Monday, December 21, 2015

What's Going On with Me: Or Me and My Zombie Arm

So, you know when you have a medical problem and they start running tests?

And those tests lead to more tests?

And then one specialist becomes another specialist becomes a team of smart folks trying to keep you alive?

That's my life the last few months.

In October, I went in for a routine 6-month arterial scan after my angioplasty and they found things they didn't expect. Instead of one blockage, now I had four. Instead of plaque, they found stenosis without it. Instead of pulses, they found a whole arm without it.

In November, the cardiologist started stressing, sent me to a rheumatologist and discovered that, instead of having peripheral artery disease (which is relatively common), I have this extremely rare disease called Takayasu's Arteritis. O.o

What does this mean?

I'm not 100% sure anyone knows.

I know it's meant 26 vials of blood so far. I know there's a bunch of arterial scans coming up and a slew of anti-everything drugs that I am taking for the next few weeks to start what is most likely a life-long series of infusions to tamp down my immune system. Apparently this disease closes off major arteries randomly (including in my eyes and organs) and then the vessels above the blockages get badly damaged.

The good news is I'm not hurting, I'm still running, I feel okay. 

The bad news is... well, I guess the worst news is the enormous risk of stroke/heart attack. The next bad news is that after I start all this medication, I'll have to work super duper hard not to get any infections.

I've told my family and everyone keeps asking how I am. How am I? I think I'm in shock. I keep waiting for someone to tell me it isn't true. How do I get some weird-assed random disease?

I'm scared. I'm scared of the money this is going to cost. I'm scared about having a stroke and being a burden to my wife. I'm scared of not being able to think about anything but the next set of tests, the next rounds of meds, the next doctor's visit. 

I also know me. I know that I'll figure it out, that I'll learn how to process this and understand how I feel beyond just this sick, dull horror.

Part of me wants to say, look. I've apparently lived with this for years, screw the medication. Screw the poison you want to pump in my veins. Everybody has to die of something.

Part of me says, hey. You have a good life. The best life. A woman that loves you, a home you love, puppies. You have to fight with everything to keep that as long as humanly possible.

Another part of me just says, I'm really tired. Let's watch Sherlock and have a glass of wine.

At any rate, that's where I am. Me and my zombie arm and the disease I have dubbed Hackysack Margaritas.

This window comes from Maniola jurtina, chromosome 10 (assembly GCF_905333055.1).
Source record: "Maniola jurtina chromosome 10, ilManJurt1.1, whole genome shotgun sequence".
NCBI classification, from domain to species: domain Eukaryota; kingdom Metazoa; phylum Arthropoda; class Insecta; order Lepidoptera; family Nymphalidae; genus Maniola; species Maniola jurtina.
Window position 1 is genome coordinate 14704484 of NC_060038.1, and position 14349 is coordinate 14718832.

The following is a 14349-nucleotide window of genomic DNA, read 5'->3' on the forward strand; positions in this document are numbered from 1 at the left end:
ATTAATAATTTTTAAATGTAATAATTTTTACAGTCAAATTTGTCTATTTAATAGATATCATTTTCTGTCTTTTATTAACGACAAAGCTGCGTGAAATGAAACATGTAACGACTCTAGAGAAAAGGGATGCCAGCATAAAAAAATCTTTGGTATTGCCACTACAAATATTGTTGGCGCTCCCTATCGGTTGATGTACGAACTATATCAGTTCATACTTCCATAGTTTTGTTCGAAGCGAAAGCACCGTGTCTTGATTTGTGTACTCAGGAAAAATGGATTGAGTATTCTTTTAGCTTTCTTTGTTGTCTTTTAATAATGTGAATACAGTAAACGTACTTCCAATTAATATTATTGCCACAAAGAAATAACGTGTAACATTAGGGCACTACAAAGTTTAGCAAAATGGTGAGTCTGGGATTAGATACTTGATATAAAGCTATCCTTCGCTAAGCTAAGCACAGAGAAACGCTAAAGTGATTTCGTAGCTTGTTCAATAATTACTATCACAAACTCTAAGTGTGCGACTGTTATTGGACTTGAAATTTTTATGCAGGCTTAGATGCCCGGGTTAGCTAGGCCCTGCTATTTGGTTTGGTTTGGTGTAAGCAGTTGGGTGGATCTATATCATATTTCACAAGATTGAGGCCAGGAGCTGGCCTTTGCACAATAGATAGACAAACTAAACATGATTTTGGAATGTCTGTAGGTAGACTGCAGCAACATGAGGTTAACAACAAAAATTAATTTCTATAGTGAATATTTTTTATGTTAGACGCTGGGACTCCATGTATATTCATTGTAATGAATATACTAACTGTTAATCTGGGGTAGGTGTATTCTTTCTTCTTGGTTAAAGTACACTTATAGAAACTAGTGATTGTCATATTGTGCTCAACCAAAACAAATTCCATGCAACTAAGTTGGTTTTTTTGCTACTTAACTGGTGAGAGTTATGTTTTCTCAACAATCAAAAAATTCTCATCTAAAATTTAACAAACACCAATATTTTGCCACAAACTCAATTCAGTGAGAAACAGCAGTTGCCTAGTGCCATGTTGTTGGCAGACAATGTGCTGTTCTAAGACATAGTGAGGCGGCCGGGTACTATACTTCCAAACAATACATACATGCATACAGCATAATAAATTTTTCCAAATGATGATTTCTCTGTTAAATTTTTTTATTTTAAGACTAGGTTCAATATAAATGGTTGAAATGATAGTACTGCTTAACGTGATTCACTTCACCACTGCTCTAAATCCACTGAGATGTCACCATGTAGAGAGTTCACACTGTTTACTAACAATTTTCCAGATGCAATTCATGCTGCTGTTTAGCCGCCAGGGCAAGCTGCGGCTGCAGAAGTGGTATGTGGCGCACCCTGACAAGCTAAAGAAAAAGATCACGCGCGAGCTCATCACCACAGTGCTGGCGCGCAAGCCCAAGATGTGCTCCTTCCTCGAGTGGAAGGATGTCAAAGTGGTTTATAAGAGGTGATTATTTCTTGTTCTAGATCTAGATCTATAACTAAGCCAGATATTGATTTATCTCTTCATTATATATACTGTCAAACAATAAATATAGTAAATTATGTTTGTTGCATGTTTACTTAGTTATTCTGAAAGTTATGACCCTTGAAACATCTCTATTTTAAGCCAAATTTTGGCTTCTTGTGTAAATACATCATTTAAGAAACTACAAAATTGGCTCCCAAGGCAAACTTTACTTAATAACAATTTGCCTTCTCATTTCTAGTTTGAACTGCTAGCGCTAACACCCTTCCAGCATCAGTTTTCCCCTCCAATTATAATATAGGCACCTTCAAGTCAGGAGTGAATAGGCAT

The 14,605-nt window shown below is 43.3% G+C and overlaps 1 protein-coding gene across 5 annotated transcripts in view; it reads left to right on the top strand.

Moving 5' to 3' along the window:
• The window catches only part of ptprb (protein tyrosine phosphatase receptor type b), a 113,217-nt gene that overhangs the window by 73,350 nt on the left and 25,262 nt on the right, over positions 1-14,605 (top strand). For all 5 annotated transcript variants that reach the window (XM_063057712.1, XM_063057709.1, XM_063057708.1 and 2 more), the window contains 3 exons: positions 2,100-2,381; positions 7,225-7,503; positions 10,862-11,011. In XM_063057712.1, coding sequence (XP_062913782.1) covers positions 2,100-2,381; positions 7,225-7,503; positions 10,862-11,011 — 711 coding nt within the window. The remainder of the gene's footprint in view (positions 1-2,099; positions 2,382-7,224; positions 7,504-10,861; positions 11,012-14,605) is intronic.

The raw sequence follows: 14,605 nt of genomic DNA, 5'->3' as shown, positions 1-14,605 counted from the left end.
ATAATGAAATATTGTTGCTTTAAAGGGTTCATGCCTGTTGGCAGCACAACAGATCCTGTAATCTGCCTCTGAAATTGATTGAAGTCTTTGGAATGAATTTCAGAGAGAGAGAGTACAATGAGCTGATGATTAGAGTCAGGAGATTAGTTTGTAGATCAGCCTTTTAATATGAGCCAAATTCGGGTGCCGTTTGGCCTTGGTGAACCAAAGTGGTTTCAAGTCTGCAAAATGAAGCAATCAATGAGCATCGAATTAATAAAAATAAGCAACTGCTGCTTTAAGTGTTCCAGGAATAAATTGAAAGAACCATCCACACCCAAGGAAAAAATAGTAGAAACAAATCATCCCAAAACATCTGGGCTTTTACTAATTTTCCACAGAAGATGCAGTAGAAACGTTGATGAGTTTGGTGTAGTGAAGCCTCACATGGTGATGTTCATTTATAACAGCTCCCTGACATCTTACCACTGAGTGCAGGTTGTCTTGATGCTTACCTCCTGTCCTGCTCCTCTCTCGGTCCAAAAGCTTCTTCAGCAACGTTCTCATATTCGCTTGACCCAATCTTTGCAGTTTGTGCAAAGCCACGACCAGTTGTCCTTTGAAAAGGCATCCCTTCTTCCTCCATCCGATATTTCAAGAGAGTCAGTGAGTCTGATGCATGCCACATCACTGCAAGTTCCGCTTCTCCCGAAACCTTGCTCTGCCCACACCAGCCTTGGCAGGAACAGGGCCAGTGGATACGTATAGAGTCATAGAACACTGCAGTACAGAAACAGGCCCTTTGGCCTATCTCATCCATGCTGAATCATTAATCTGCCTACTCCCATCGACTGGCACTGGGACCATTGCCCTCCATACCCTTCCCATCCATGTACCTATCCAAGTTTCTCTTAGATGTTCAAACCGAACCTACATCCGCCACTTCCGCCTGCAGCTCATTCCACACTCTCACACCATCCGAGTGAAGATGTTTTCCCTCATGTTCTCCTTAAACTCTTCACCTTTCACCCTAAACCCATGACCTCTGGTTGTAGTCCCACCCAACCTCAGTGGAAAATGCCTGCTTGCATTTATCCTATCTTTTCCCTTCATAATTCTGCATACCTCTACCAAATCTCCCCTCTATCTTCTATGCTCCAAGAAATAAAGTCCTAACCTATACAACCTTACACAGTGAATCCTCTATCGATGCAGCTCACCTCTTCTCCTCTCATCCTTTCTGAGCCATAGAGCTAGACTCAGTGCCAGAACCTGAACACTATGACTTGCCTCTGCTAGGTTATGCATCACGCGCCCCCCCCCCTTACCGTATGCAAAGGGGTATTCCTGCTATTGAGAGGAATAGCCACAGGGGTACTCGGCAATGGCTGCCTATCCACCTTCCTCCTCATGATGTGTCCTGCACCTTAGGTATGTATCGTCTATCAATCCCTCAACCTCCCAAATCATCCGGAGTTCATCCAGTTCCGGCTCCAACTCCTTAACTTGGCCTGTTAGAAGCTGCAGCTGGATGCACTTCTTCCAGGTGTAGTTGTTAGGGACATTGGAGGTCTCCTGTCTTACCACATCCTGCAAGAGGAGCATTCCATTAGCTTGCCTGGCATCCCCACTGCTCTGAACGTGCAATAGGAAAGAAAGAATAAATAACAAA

Much love, y'all.

BA

6 comments:

Lisa G's said...

Work girl. Don't give up. Autoimmune disease are a basted in their on class. Keep running writing stay happy.

Lisa G's said...

Sorry autocorrect Bastard

Lisa G's said...

Work girl. Don't give up. Autoimmune disease are a basted in their on class. Keep running writing stay happy.

cbarends said...

I've lived with auto autoimmune disease for a very long time. When they want to start me on immune suppressants I refused. I work around my Crohns Disease...I watch what I eat...remove stuff that makes me ill....or if I love the stuff....I just know what to expect. lol Doctors are trained to give the worst case scenario so they can't be sued. Take their information....do some research or find a group of people that struggles with the same illness. They can be a support....or give you hints on what works for them. Good luck and my prayers are with you.

maria rosa pascual said...

Life is too serious to take it that seriously , BUT you have to take care of yourself , the doctors will do what they can but its your BRAIN who commands and if you give up you will fail and you CAN NOY FAIL the immune system will follow the brain lead fight with all your strength mentally and it will succeed.

Katherine Halle said...

My heart goes out to you. Dealing with a similar situation (different disease) myself, I can appreciate the routine tests, the followup, the specialist, the team, surgery, treatment, worry, fear, and everything that goes with it. I just wanna wrap you up in a big hug and say 'we're gonna get through this'. But it's scary and isolating and I'm just so impressed with all the work that you're getting done because I've been dealing with my issue about the same length of time and have gotten absolute bubkis done :/

My thoughts & prayers are with you.

*HUGS*